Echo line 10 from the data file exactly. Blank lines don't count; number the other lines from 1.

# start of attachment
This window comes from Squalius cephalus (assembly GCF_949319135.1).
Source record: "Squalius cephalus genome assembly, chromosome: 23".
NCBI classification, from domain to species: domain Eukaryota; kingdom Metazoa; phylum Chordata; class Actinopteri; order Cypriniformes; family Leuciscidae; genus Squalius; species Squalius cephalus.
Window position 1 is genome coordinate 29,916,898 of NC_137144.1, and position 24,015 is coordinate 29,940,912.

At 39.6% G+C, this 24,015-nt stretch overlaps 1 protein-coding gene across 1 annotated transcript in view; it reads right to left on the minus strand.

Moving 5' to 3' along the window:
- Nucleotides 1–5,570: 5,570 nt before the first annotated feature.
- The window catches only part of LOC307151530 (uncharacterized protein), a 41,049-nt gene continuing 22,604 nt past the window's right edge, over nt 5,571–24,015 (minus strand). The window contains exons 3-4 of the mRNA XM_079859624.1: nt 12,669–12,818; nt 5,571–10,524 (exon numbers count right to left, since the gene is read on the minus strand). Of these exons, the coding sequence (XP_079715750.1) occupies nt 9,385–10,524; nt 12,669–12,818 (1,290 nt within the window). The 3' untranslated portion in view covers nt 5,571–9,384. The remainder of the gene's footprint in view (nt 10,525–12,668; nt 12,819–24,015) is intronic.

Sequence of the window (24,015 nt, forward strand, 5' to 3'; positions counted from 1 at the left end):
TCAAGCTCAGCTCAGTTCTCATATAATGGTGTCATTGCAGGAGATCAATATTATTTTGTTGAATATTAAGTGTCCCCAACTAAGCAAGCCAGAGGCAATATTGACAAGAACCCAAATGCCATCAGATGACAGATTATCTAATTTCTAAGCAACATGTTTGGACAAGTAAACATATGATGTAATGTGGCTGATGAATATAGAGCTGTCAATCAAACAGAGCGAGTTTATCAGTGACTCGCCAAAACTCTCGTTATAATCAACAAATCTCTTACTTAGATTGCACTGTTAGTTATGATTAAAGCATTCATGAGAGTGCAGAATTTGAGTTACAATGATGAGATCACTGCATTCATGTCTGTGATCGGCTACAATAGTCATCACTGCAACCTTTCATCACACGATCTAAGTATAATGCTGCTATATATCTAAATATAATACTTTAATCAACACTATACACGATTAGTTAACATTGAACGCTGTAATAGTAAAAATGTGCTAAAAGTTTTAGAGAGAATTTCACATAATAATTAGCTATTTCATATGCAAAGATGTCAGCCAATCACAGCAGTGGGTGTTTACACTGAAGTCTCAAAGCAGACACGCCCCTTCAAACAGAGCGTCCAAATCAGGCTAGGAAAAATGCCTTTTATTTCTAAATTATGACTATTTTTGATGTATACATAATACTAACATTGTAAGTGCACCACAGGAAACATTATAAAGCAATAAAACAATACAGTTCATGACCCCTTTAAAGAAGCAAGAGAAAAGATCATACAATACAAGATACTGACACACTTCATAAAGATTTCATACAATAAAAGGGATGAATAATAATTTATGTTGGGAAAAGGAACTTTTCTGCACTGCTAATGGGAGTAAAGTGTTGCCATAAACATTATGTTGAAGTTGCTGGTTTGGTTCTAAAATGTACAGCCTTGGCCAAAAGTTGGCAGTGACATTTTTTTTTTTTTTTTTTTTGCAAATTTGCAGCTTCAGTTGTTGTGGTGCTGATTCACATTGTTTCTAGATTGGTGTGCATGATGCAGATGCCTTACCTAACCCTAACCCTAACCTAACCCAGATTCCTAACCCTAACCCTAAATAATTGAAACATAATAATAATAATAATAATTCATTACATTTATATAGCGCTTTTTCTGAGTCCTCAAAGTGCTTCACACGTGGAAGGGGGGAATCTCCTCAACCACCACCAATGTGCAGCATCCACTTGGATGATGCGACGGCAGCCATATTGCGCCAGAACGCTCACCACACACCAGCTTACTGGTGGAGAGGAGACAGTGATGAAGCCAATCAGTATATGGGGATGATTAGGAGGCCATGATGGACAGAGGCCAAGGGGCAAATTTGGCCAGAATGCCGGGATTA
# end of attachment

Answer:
TCAAGCTCAGCTCAGTTCTCATATAATGGTGTCATTGCAGGAGATCAATATTATTTTGTTGAATATTAAGTGTCCCCAACTAAGCAAGCCAGAGGCAATATTGACAAGAACCCAAATGCCATCAGATGACAGATTATCTAATTTCTAAGCAACATGTTTGGACAAGTAAACATATGATGTAATGTGGCTGATGAATATAGAGCTGTCAATCAAACAGAGCGAGTTTATCAGTGACTCGCCAAAACTCTCGTTATAATCAACAAATCTCTTACTTAGATTGCACTGTTAGTTATGATTAAAGCATTCATGAGAGTGCAGAATTTGAGTTACAATGATGAGATCACTGCATTCATGTCTGTGATCGGCTACAATAGTCATCACTGCAACCTTTCATCACACGATCTAAGTATAATGCTGCTATATATCTAAATATAATACTTTAATCAACACTATACACGATTAGTTAACATTGAACGCTGTAATAGTAAAAATGTGCTAAAAGTTTTAGAGAGAATTTCACATAATAATTAGCTATTTCATATGCAAAGATGTCAGCCAATCACAGCAGTGGGTGTTTACACTGAAGTCTCAAAGCAGACACGCCCCTTCAAACAGAGCGTCCAAATCAGGCTAGGAAAAATGCCTTTTATTTCTAAATTATGACTATTTTTGATGTATACATAATACTAACATTGTAAGTGCACCACAGGAAACATTATAAAGCAATAAAACAATACAGTTCATGACCCCTTTAAAGAAGCAAGAGAAAAGATCATACAATACAAGATACTGACACACTTCATAAAGATTTCATACAATAAAAGGGATGAATAATAATTTATGTTGGGAAAAGGAACTTTTCTGCACTGCTAATGGGAGTAAAGTGTTGCCATAAACATTATGTTGAAGTTGCTGGTTTGGTTCTAAAATGTACAGCCTTGGCCAAAAGTTGGCAGTGACATTTTTTTTTTTTTTTTTTTTGCAAATTTGCAGCTTCAGTTGTTGTGGTGCTGATTCACATTGTTTCTAGATTGGTGTGCATGATGCAGATGCCTTACCTAACCCTAACCCTAACCTAACCCAGATTCCTAACCCTAACCCTAAATAATTGAAACATAATAATAATAATAATAATTCATTACATTTATATAGCGCTTTTTCTGAGTCCTCAAAGTGCTTCACACGTGGAAGGGGGGAATCTCCTCAACCACCACCAATGTGCAGCATCCACTTGGATGATGCGACGGCAGCCATATTGCGCCAGAACGCTCACCACACACCAGCTTACTGGTGGAGAGGAGACAGTGATGAAGCCAATCAGTATATGGGGATGATTAGGAGGCCATGATGGACAGAGGCCAAGGGGCAAATTTGGCCAGAATGCCGGGATTA